6. Created a "# of Records in Group" calc with the formula TOTAL(SUM(Number of Records)). Brought that into the view by dragging it over the data area to create a Measure Names/Values crosstab. Clicked on the pill to edit the table calculation to set the compute using to Advanced... on X and Y (partitioning on Group).
7. Validated that the Compute Using was accurate by scrolling down to the bottom of each Group to see the subtotals for SUM(Number of Records), that should match the # of Records in Group calc.
8. Created a "Total # of Records" calc with the formula TOTAL(SUM(Number of Records)). Brought that into the view by dragging it over the data area to create a Measure Names/Values crosstab. Clicked on the pill to edit the table calculation to set the compute using to Advanced... on Group, X, and Y. Though this doesn't change the displayed results, it does change how the calculation is computed from using a Table (Down) to using the fixed addressing of the specific dimensions. That way the table calculation results won't change when we move the pills around to build the view.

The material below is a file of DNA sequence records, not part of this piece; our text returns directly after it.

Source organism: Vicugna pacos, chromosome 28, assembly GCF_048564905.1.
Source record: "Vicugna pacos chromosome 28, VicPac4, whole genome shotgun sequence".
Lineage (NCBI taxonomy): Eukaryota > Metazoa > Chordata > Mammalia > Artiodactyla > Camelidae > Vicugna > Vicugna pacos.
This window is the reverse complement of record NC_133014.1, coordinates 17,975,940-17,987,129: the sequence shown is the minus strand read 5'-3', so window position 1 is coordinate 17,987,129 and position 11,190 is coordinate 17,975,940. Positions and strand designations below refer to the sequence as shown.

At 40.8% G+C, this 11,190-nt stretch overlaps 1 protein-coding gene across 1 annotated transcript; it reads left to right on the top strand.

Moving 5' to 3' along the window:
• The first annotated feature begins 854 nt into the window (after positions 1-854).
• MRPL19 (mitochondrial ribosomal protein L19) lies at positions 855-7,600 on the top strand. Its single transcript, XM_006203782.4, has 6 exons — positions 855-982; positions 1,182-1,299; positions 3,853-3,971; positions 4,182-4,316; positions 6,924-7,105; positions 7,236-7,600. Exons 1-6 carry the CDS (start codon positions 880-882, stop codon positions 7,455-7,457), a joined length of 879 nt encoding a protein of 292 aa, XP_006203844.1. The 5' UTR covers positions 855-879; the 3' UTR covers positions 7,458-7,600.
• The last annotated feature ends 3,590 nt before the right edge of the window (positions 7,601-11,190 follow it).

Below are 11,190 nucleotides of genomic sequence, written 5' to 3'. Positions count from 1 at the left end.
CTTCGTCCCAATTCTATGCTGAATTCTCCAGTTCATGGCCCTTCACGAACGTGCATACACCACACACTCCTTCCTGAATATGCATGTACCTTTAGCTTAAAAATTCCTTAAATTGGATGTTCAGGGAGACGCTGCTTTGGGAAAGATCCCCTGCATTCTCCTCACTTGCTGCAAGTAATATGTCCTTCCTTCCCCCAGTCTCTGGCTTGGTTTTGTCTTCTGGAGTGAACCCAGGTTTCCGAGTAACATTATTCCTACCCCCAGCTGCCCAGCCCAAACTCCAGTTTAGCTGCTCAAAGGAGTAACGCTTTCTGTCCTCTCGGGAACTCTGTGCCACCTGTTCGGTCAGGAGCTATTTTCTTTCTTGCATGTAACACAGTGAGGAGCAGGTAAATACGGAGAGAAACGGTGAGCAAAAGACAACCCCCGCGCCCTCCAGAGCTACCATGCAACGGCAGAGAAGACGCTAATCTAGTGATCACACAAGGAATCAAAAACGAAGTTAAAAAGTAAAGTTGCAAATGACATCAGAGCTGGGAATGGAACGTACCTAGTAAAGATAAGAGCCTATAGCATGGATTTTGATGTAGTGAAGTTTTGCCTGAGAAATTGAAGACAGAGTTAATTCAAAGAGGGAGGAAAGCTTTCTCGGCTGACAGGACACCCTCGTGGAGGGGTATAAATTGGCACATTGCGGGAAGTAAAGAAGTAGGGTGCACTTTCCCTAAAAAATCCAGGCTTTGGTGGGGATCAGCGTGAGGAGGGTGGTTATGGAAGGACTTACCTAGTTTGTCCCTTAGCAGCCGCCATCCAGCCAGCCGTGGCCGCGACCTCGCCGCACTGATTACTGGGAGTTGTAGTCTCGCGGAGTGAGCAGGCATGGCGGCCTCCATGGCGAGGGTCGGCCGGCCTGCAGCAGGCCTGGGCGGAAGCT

9. Validated that the Compute Using was accurate by scrolling down to the bottom of the crosstab to see the total for SUM(Number of Records), that should match the Total # of Records calc.
10. Created a "% of Records in Group" calc with the formula [# of Records in Group]/[Total # of Records], set the field to have a default format of %, then brought that into the view. Visually validated that the % was accurate.

Now there's a working crosstab, we can create the view:

1. Duplicate the workout worksheet.
2. Normally I'll turn off worksheet updates using the toolbar button at this point, because as I'm moving pills around Tableau will refresh the view in possibly-interesting but unecessary ways.
3. Move the Group pill to the Level of Detail Shelf.
4. Move X to Columns and make it Continuous.
5. Make Y continuous.
6. Put the % of Records in Group measure on Color.
7. Drag the other two measures to the Level of Detail.

Hope this helps!

Jonathan